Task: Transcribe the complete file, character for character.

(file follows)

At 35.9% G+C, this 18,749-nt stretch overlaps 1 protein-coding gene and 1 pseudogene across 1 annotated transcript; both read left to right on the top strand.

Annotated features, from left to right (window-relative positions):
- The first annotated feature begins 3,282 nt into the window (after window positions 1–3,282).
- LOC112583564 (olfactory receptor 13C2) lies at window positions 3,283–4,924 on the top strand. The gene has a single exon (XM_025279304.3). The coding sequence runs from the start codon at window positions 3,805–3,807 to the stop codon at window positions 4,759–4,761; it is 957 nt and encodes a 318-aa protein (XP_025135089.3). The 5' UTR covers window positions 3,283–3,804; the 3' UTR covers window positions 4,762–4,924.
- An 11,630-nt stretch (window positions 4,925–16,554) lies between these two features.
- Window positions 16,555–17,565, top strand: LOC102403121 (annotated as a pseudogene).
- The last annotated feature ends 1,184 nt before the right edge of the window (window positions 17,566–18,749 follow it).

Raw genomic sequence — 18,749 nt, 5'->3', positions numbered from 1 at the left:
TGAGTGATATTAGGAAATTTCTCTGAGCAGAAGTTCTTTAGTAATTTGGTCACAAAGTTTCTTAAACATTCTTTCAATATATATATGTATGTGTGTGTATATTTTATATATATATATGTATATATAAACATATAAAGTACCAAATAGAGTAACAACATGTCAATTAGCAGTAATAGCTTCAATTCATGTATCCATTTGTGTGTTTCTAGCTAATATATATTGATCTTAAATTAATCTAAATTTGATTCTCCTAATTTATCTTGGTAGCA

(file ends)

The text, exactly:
At 35.9% G+C, this 18,749-nt stretch overlaps 1 protein-coding gene and 1 pseudogene across 1 annotated transcript; both read left to right on the top strand.

Annotated features, from left to right (window-relative positions):
- The first annotated feature begins 3,282 nt into the window (after window positions 1–3,282).
- LOC112583564 (olfactory receptor 13C2) lies at window positions 3,283–4,924 on the top strand. The gene has a single exon (XM_025279304.3). The coding sequence runs from the start codon at window positions 3,805–3,807 to the stop codon at window positions 4,759–4,761; it is 957 nt and encodes a 318-aa protein (XP_025135089.3). The 5' UTR covers window positions 3,283–3,804; the 3' UTR covers window positions 4,762–4,924.
- An 11,630-nt stretch (window positions 4,925–16,554) lies between these two features.
- Window positions 16,555–17,565, top strand: LOC102403121 (annotated as a pseudogene).
- The last annotated feature ends 1,184 nt before the right edge of the window (window positions 17,566–18,749 follow it).

Raw genomic sequence — 18,749 nt, 5'->3', positions numbered from 1 at the left:
TGAGTGATATTAGGAAATTTCTCTGAGCAGAAGTTCTTTAGTAATTTGGTCACAAAGTTTCTTAAACATTCTTTCAATATATATATGTATGTGTGTGTATATTTTATATATATATATGTATATATAAACATATAAAGTACCAAATAGAGTAACAACATGTCAATTAGCAGTAATAGCTTCAATTCATGTATCCATTTGTGTGTTTCTAGCTAATATATATTGATCTTAAATTAATCTAAATTTGATTCTCCTAATTTATCTTGGTAGCA